A Compass

Navigating Stolen Moments with a Grandson

Analogical compass abandoned on the rocks | Credit: nuttawutnuy - stock.adobe.com

I sat in the window seat with my grandson Felix during a lull in the rain. He was, as he would say, “a bit sad,” but I showed him there were diamonds in the treetops, and in the distance, in the V-shaped space between two hills, a muted gray ocean was visible, a little like a triangle, a triangle-shaped sea. Now birds were reappearing, fluttering and boisterous, and one tiny hummingbird was sipping nectar from a trumpet-shaped honeysuckle beaker.

He’s drinking the nectar, I told Felix.

“What is nectar?” he asked.

It’s a sweet liquid, I said.

“Like honey?”

Yes, like honey.

Felix lives in England, and we are here in Gaviota, and we waited so long for this visit. It’s a difficult pattern: long separations filled with yearning, interspersed with joyfully exhausting time together, and then he is abruptly gone, and the waiting begins again. Felix is almost 3 years old, and he is used to the fact that two of his grandparents exist as flat images on a computer screen most of the time and periodically become three-dimensional, but it’s hard for him to grasp the great distance he has traveled, more than 5,000 miles over land and sea to the edge of a continent, where everything is different from the Oxford streets of home. There are evening concerts of frogs and coyotes here; a muddy creek is tumbling across the path to the house; a windfall of oranges has dropped to the ground.

I knew I would never forget sitting in the window seat with my grandson during a lull in the rain. I impulsively reached for my knapsack and pulled out a small compass that I had bought at the park headquarters last fall at Furnace Creek, Death Valley. I never actually used it, but I liked knowing that I might, and I liked its DNA of southwestern desert and road trips and sunny days. I decided to give it to my Western wanderer, Felix.

I showed him the numbers and letters on the dial, and the way he could move it, and how the red arrow was always pointing north. He wasn’t sure what “north” was and it was hard to explain, but I told him that this was an instrument of navigation, and if we were outside exploring, it could show him what direction we were going or needed to go. I imagined that even the pilots of the airplane that brought him to California used some sort of compass to find their way through the enormous sky.

Having convinced Felix of the essential coolness of the compass, I found a chain and clipped it to the zipper tog of his jacket, and he immediately assumed the important aura of a navigator. He led the way back into the living room and announced that he now owned a little clock. “It’s not a clock, it’s a compass,” I said. But really, in this context, what’s the difference? We are suspended in a cloud. Distance and direction feel abstract and irrelevant, and time has taken the day off. And I’m smart enough to know that the sweet nearness of my grandson in the window seat holding a compass is the very yearned for vignette, the segment of narrative that gives everything meaning, or to which I ascribe meaning, either way. It’s the why and the where, the true north.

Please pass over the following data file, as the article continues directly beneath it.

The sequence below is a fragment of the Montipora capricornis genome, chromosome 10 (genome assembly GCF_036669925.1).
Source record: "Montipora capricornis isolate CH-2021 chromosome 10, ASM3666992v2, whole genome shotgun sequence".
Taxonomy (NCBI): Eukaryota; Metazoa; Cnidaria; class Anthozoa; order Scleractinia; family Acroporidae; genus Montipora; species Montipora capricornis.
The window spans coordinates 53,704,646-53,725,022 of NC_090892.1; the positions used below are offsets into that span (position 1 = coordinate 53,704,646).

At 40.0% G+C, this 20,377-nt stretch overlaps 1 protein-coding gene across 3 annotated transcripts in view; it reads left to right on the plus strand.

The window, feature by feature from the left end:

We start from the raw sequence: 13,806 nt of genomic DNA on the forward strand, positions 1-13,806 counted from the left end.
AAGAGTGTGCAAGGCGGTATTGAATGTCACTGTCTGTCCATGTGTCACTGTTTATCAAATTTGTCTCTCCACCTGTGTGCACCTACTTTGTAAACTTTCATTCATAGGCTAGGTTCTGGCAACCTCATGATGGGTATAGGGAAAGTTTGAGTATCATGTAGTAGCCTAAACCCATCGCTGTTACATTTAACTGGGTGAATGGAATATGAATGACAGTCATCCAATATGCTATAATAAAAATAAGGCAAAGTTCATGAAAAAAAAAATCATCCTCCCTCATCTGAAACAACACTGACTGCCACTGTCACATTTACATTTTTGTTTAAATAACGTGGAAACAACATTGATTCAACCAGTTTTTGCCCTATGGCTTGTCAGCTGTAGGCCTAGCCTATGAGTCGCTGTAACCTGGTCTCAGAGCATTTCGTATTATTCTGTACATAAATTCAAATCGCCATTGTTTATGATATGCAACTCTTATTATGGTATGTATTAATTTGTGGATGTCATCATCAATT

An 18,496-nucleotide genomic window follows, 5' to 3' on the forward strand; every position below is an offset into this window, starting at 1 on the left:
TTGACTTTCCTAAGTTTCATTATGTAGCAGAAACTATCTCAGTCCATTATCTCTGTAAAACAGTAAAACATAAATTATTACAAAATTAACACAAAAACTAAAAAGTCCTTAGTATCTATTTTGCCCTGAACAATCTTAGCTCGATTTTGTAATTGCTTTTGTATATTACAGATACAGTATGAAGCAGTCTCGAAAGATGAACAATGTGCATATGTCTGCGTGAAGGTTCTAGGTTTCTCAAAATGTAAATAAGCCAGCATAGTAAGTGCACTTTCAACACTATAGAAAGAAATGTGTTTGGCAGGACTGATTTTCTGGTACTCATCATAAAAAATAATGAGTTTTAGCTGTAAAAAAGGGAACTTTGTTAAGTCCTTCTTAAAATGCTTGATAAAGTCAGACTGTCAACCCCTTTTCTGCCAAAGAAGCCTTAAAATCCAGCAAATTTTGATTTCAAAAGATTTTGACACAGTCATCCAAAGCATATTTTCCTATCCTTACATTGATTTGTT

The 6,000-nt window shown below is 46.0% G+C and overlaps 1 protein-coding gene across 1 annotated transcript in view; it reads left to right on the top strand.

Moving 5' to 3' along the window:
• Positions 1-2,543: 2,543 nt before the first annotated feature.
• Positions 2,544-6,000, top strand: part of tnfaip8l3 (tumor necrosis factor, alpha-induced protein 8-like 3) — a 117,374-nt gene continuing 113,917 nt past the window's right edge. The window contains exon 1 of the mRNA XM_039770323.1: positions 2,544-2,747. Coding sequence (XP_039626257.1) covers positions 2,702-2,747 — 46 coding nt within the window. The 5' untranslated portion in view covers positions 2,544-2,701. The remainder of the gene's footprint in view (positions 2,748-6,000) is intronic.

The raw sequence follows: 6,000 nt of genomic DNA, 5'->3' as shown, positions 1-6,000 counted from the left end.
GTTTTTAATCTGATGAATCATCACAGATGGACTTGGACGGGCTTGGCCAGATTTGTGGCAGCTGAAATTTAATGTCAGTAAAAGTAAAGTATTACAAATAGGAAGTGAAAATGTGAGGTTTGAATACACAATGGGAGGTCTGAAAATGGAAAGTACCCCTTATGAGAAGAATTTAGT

“Life is not a story, a settled version,” writes Patricia Hampl in The Art of the Wasted Day. “It’s an unsorted heap of images we are going through, the familiar snaps taken up and regarded, then tossed back until, unbidden, they rise again, images that float to the surface of the mind, rise, fall, drift — and return only to drift away again in shadow…. Call them vignettes, these things we finger and drop again into their shoeboxes.”

Those images keep coming at me. I ride them with delight sometimes, or rewatch them with tears. I shape them into stories, and I try to make sense, and the sands keep shifting, but the cardinal directions never change. We have lost so much, but we learn what we can count on.

Two days ago, Felix dropped a yellow roller truck into the culvert, and the rushing water washed it out of sight. Today, it appeared in the gutter, lower down, muddied and mysteried with the secrets of its adventure. How richly the days unfold! Now, he holds a compass and will one day get the concept of it, hopefully with a better sense of direction than his Nonna, but in the meantime, he has correctly surmised its similarity to a clock: faces with symbols, tidings to tell, clues to reveal, tools with which to sort and make sense of the winding streams of input.

Maybe someday, far into the hazy future, a man named Felix will remember sitting with his Nonna in a window seat after a storm, faraway in California. He’ll feel a sense of comfort, perhaps, recalling diamonds in treetops and the sea to the south. He’ll have a home in his heart. He will know which way to go.


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